I Suck at Golf


I’m sure many of us have uttered those words. Hell, I may have shouted the phrase a time or two. Golf can be a frustrating game, and that frustration is an odd form of self torture. Why do we keep coming back for more? Everyone’s answer is likely a little different, but at least part of the reason is hope. Hope that the next shot will be better than the last. Hope that we can more consistently hit that pure iron shot from three rounds ago. This hope comes from a belief that we can be better in the future.

Tee shot

You may be wondering, “What if that hope starts to fade, or isn’t strong enough to overcome just how much I suck? What if I suck so bad that I can’t get better?” I understand the feeling. However, I have sucked at golf long enough to realize that everyone sucks. Yes. Everyone. You, your brother, your cousin Jim who always wins the scrambles, the local pro, even guys like Ricky Fowler.

Let me explain. “Suck” is a relative term. You suck at golf… compared to the local pro. The local pro sucks compared to Ricky Fowler. Depending on the day, Ricky Fowler sucks compared to any number of guys on the tour. So you see, everyone sucks… doesn’t that feel better?

Now that we are in the same sucky boat, here’s the good news.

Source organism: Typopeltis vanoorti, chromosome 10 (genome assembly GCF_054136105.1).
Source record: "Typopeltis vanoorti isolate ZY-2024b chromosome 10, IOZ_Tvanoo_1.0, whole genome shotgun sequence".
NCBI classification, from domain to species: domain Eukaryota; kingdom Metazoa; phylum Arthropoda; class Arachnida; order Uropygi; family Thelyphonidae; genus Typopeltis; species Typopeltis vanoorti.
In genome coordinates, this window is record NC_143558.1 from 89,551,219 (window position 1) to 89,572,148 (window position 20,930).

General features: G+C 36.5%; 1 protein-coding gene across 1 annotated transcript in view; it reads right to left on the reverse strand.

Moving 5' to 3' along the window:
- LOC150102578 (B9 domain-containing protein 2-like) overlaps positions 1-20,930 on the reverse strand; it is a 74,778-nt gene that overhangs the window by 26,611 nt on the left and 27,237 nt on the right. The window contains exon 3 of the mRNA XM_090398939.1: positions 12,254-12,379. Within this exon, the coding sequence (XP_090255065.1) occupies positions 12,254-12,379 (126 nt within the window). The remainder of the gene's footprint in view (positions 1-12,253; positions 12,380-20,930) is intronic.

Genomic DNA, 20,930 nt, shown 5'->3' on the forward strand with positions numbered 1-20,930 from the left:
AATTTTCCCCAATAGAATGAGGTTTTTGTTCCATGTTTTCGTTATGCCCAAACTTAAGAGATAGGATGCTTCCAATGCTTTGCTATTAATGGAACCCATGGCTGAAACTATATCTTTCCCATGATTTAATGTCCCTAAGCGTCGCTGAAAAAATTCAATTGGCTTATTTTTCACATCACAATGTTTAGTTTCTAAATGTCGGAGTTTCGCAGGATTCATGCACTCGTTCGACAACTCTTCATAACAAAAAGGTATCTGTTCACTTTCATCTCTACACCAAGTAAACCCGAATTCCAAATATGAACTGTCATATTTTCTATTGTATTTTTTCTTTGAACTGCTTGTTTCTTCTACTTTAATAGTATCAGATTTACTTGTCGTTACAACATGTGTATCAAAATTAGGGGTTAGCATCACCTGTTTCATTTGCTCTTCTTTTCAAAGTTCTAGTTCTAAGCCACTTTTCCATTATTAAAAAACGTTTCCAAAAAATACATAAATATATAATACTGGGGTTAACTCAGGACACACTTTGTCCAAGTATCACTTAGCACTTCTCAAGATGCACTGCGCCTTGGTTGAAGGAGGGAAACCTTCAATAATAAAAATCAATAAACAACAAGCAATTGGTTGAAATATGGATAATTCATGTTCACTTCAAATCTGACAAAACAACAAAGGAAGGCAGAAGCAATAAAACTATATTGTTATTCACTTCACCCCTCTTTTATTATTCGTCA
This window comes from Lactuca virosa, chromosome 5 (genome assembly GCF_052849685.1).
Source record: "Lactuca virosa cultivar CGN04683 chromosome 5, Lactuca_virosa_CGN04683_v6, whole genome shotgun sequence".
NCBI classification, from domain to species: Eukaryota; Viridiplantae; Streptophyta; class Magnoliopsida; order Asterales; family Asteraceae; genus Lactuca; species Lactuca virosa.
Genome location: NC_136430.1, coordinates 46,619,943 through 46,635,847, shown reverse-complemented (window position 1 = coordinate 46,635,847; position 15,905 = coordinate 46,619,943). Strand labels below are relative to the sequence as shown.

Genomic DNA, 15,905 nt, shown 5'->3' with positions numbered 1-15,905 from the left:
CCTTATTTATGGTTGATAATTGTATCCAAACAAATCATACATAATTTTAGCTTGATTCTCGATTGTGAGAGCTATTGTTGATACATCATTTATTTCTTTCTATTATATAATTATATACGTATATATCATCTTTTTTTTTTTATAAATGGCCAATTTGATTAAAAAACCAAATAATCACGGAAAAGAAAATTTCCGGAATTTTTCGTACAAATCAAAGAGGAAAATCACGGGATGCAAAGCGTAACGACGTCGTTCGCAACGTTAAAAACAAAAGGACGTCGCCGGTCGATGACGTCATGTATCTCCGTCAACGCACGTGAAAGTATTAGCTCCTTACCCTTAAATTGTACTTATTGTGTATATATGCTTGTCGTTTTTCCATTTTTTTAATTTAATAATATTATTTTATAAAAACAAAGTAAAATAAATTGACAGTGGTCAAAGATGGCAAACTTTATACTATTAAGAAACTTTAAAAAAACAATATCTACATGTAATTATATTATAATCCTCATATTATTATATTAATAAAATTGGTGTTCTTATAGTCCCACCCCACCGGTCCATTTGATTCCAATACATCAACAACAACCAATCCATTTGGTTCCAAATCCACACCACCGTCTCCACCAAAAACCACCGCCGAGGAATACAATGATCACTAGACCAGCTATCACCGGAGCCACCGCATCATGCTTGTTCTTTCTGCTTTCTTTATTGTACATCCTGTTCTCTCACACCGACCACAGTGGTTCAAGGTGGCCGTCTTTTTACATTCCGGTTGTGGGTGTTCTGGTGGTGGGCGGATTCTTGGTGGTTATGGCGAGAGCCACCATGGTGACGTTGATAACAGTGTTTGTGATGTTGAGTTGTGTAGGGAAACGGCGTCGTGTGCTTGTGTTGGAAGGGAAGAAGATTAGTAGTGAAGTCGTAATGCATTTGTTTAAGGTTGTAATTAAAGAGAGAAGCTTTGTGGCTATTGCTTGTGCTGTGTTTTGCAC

The fact that we suck is the reason we improve.


That’s deep, right? Not gonna lie… kinda caught myself off guard when I realized it. If I didn’t suck, I wouldn’t hope to hit a better shot or score lower. Therefore, I wouldn’t practice, and I wouldn’t get better. Simple as that.

Don’t be afraid to suck. Use it as motivation to improve. Continue to compare yourself to players that are better than you, and you will find ways to make progress. The greatest players understand and implement this to continue to find motivation. Tiger chased Jack Nicklaus and his 18 majors. (We’ll see if he can resume the chase as he returns to the game.) That comparison provided a clear goal, and the desire to improve to reach the goal.

As with all philosophies, there are subtleties that make this idea complete.

To start, you must remove the negative connotation from the word, suck. Understand that, in this case, it is just a comparison term. Don’t beat yourself up over every shortcoming. Identify those shortcomings as areas to improve and create a plan to reach your goal and improve.

On that note, effective and realistic goal settings strategies should still be applied to direct your motivation in productive ways. If you are a weekend hacker, don’t compare yourself to Justin Thomas, and set a goal to hit the driver as far as he does. Instead compare your swing mechanics to Justin’s, and make a goal to improve your distance. It doesn’t sound that much different. The key is 2 fold.

  1. Compare yourself to something Justin has control over. He controls his swing, but the end result, although heavily influenced by the swing, is affected by numerous things in the environment that neither Justin or you can control.
  2. Your goal should be relative to your current performance, and not the performance of Justin. This allows you to focus on the positive improvement, no matter how incremental, and not on the seemingly huge gap between your performance and Justin’s.

To sum it all up, we all suck at golf… and we’ll be better for it. Time to start practicing. ;-)

 

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